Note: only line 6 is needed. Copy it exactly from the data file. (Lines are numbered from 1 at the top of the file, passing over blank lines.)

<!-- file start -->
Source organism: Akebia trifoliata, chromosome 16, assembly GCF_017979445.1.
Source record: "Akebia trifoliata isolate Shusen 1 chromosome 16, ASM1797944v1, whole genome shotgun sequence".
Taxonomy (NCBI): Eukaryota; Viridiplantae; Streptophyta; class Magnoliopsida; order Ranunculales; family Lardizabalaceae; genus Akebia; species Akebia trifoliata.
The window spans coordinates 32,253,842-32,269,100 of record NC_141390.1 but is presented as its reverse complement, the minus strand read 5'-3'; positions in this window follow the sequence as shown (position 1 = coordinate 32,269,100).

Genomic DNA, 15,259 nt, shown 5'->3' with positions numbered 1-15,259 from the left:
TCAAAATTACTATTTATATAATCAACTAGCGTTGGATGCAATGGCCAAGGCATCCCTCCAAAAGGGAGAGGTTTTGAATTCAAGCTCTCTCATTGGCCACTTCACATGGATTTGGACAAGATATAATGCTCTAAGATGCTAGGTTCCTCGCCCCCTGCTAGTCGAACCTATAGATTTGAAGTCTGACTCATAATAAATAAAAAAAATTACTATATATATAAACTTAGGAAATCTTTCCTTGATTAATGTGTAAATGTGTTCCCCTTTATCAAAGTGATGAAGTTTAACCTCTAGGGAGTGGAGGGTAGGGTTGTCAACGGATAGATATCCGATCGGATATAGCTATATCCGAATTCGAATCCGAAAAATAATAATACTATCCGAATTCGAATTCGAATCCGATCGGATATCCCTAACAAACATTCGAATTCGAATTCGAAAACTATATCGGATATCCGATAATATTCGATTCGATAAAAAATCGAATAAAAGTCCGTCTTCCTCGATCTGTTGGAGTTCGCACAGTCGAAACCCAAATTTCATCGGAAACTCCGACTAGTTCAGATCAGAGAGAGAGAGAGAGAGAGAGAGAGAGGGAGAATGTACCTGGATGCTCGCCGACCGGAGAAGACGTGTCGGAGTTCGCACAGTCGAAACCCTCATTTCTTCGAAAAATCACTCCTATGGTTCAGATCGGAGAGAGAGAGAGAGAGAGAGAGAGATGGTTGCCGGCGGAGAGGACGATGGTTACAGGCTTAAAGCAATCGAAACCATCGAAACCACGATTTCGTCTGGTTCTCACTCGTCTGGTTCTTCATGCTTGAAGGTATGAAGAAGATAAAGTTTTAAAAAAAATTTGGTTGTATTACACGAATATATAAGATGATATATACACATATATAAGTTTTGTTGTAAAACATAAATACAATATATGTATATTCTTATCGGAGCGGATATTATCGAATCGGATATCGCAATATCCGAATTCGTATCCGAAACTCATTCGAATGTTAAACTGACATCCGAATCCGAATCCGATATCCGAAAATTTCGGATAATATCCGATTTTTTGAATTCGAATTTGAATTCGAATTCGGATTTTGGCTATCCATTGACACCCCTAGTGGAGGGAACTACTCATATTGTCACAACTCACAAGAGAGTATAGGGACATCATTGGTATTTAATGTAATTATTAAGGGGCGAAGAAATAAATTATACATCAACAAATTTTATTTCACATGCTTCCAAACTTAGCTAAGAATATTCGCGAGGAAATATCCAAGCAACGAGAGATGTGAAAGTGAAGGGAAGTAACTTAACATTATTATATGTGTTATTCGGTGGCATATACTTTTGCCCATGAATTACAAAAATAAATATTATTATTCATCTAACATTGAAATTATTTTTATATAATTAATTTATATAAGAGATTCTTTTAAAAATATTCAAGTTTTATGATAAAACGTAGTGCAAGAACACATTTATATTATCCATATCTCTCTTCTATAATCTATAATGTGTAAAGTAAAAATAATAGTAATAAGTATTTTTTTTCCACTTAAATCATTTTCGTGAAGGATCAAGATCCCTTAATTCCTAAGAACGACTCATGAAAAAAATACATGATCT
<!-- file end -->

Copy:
TCAAAATTACTATTTATATAATCAACTAGCGTTGGATGCAATGGCCAAGGCATCCCTCCAAAAGGGAGAGGTTTTGAATTCAAGCTCTCTCATTGGCCACTTCACATGGATTTGGACAAGATATAATGCTCTAAGATGCTAGGTTCCTCGCCCCCTGCTAGTCGAACCTATAGATTTGAAGTCTGACTCATAATAAATAAAAAAAATTACTATATATATAAACTTAGGAAATCTTTCCTTGATTAATGTGTAAATGTGTTCCCCTTTATCAAAGTGATGAAGTTTAACCTCTAGGGAGTGGAGGGTAGGGTTGTCAACGGATAGATATCCGATCGGATATAGCTATATCCGAATTCGAATCCGAAAAATAATAATACTATCCGAATTCGAATTCGAATCCGATCGGATATCCCTAACAAACATTCGAATTCGAATTCGAAAACTATATCGGATATCCGATAATATTCGATTCGATAAAAAATCGAATAAAAGTCCGTCTTCCTCGATCTGTTGGAGTTCGCACAGTCGAAACCCAAATTTCATCGGAAACTCCGACTAGTTCAGATCAGAGAGAGAGAGAGAGAGAGAGAGAGAGGGAGAATGTACCTGGATGCTCGCCGACCGGAGAAGACGTGTCGGAGTTCGCACAGTCGAAACCCTCATTTCTTCGAAAAATCACTCCTATGGTTCAGATCGGAGAGAGAGAGAGAGAGAGAGAGAGATGGTTGCCGGCGGAGAGGACGATGGTTACAGGCTTAAAGCAATCGAAACCATCGAAACCACGATTTCGTCTGGTTCTCACTCGTCTGGTTCTTCATGCTTGAAGGTATGAAGAAGATAAAGTTTTAAAAAAAATTTGGTTGTATTACACGAATATATAAGATGATATATACACATATATAAGTTTTGTTGTAAAACATAAATACAATATATGTATATTCTTATCGGAGCGGATATTATCGAATCGGATATCGCAATATCCGAATTCGTATCCGAAACTCATTCGAATGTTAAACTGACATCCGAATCCGAATCCGATATCCGAAAATTTCGGATAATATCCGATTTTTTGAATTCGAATTTGAATTCGAATTCGGATTTTGGCTATCCATTGACACCCCTAGTGGAGGGAACTACTCATATTGTCACAACTCACAAGAGAGTATAGGGACATCATTGGTATTTAATGTAATTATTAAGGGGCGAAGAAATAAATTATACATCAACAAATTTTATTTCACATGCTTCCAAACTTAGCTAAGAATATTCGCGAGGAAATATCCAAGCAACGAGAGATGTGAAAGTGAAGGGAAGTAACTTAACATTATTATATGTGTTATTCGGTGGCATATACTTTTGCCCATGAATTACAAAAATAAATATTATTATTCATCTAACATTGAAATTATTTTTATATAATTAATTTATATAAGAGATTCTTTTAAAAATATTCAAGTTTTATGATAAAACGTAGTGCAAGAACACATTTATATTATCCATATCTCTCTTCTATAATCTATAATGTGTAAAGTAAAAATAATAGTAATAAGTATTTTTTTTCCACTTAAATCATTTTCGTGAAGGATCAAGATCCCTTAATTCCTAAGAACGACTCATGAAAAAAATACATGATCT